Adding Electric Vehicle Modeling Capability to an Agent-Based Transport Simulation

Adding Electric Vehicle Modeling Capability to an Agent-Based Transport Simulation

Rashid A. Waraich (ETH Zurich, Switzerland), Gil Georges (ETH Zurich, Switzerland), Matthias D. Galus (ETH Zurich, Switzerland) and Kay W. Axhausen (ETH Zurich, Switzerland)
DOI: 10.4018/978-1-4666-8473-7.ch075
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Abstract

Battery-electric and plug-in hybrid-electric vehicles are envisioned by many as a way to reduce CO2 traffic emissions, support the integration of renewable electricity generation, and increase energy security. Electric vehicle modeling is an active field of research, especially with regards to assessing the impact of electric vehicles on the electricity network. However, as highlighted in this chapter, there is a lack of capability for detailed electricity demand and supply modeling. One reason for this, as pointed out in this chapter, is that such modeling requires an interdisciplinary approach and a possibility to reuse and integrate existing models. In order to solve this problem, a framework for electric vehicle modeling is presented, which provides strong capabilities for detailed electricity demand modeling. It is built on an agent-based travel demand and traffic simulation. A case study for the city of Zurich is presented, which highlights the capabilities of the framework to uncover possible bottlenecks in the electricity network and detailed fleet simulation for CO2 emission calculations, and thus its power to support policy makers in taking decisions.
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Introduction

Battery and Plug-in Hybrid Electric Vehicles (BEV resp. PHEV) are seen by many as a key component to a future transport sector with lower greenhouse gas emissions. These vehicles do not only have a more efficient driving cycle than conventional vehicles, but also allow a diversification of energy sources for driving (MacKay, 2008). BEV and PHEV are abbreviated to electric vehicles (EV), with the exception of cases where the distinction is required.

Several governments have announced national goals regarding the number of EVs they want to have on their roads. Examples include the USA with one million EV until 2015 (White House, 2009) and Germany with the same number of vehicles until 2020 (Bundesregierung, 2009). At the time of this writing almost all major car manufacturers have either introduced a plug-in electric vehicle or are planning to do so, (see e.g. de Santiago et al., 2012).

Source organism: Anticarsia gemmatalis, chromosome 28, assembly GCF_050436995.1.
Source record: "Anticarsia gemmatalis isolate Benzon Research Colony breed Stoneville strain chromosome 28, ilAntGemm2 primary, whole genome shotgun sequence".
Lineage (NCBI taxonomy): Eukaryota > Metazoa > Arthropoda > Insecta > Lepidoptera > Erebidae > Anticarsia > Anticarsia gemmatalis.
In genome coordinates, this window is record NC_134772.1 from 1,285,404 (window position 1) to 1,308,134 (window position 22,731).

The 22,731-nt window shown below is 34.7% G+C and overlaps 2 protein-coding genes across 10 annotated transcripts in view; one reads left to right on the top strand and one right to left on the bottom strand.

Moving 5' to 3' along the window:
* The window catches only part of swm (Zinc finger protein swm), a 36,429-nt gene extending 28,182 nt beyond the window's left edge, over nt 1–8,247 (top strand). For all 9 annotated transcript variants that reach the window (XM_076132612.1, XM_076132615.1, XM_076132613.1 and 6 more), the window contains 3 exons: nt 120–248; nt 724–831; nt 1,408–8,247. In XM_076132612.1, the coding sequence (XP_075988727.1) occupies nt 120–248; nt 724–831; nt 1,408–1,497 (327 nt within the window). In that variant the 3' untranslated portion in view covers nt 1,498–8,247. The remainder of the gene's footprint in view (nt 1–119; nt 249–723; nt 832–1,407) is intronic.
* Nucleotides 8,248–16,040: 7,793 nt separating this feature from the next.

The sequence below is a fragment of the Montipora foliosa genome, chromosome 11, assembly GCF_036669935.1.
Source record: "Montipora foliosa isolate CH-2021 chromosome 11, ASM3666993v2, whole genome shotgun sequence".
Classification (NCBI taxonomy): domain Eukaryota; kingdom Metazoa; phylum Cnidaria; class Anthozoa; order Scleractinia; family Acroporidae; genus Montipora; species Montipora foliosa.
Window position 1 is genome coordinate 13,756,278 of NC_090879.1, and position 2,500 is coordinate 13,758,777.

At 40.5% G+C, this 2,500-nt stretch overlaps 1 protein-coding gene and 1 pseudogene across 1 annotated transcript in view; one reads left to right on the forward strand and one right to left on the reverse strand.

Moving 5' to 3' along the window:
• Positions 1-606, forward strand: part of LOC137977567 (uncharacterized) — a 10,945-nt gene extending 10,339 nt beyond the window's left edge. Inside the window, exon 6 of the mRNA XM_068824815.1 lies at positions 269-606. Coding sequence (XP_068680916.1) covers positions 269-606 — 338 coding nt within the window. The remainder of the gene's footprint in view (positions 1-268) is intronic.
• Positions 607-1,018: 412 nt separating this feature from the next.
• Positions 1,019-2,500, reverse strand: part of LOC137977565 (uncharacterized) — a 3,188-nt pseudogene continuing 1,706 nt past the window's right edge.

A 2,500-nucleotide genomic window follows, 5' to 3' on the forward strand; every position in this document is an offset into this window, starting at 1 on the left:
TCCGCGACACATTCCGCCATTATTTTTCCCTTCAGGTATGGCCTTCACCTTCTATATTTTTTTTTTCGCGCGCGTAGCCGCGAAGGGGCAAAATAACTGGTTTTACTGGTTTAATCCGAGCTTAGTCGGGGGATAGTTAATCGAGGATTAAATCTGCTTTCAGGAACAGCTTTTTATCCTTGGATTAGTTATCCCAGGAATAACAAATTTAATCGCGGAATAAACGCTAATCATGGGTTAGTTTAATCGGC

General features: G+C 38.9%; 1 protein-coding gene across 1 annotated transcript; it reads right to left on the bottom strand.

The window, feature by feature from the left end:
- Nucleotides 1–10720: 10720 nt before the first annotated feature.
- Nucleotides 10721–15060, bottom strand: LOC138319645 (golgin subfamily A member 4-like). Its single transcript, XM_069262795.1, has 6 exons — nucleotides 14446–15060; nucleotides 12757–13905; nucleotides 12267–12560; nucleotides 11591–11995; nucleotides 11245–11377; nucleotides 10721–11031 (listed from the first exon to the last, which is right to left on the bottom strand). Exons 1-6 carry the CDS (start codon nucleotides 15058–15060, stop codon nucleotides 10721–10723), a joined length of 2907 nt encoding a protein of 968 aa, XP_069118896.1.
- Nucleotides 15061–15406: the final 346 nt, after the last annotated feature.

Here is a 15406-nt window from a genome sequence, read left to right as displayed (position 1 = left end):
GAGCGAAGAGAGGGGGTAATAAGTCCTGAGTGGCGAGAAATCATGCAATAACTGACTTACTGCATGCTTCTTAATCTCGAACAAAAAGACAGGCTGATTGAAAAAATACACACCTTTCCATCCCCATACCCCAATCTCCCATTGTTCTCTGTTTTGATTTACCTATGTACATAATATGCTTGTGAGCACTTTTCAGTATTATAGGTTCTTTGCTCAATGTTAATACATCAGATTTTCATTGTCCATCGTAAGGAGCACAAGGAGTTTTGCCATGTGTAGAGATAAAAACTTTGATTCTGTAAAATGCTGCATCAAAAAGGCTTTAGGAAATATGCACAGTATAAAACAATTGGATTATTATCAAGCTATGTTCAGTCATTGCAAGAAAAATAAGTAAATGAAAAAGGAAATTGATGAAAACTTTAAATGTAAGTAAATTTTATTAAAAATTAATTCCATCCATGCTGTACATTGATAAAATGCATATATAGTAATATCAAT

While these numbers highlight the fact that a shift towards an era probably dominated by EVs has started, there are also many uncertainties connected with such an introduction, leading to many open questions:

Although these vehicles will require additional electricity for charging, it is not clear if the supplementary electricity can be generated in a sustainable way. Even if the required energy is coming from alternative sources, such as solar or wind power, further questions arise, such as can electricity generation match the time of electricity demand? Could the Vehicle-to-Grid (V2G) concept help in this regard, where batteries of the vehicles could act as a power reserve (Brooks, 2002; Kempton & Tomić, 2005)? Could a viable V2G model be built around ancillary services, where car batteries are used for voltage and frequency regulation (Hirst & Kirby, 1999; Kirby, 2004) and which is rewarded with a higher return than if vehicle batteries act only as power reserve (Letendre et al., 2006)? With this said however, there is a possibility that such utilization of batteries could also reduce their life span in such a way that V2G is no longer attractive (Kramer et al., 2008).

Additional questions arise around the charging infrastructure: While PHEV in the sense of all hybrid electric vehicles can both charge their batteries from the electricity network as well have a backup gasoline tank, BEV depend on a functioning charging infrastructure system. So what is the right way to provide such an infrastructure? Which are the places where such infrastructure should be built first? Will normal charging plugs or higher powered plugs allowing for faster charging prevail? Or will future cars have swappable batteries, allowing for their energy to be replenished even faster than filling up a gasoline tank (Li et al., 2011)? In addition, do new technologies for charging, such as inductive charging along roads, which charge the vehicle during the drive (Wu et al., 2011) or solar panels mounted on top of the cars have a place as part of the overall charging infrastructure (Li et al., 2009)? As vehicles with bigger battery capacity require less public charging infrastructure, could it be the case that EV with high capacity batteries might make public charging infrastructure obsolete? Or will such a mass production of large batteries never become reality? What is the best investment for public funding, e.g. subsidizing public charging infrastructure or car batteries?

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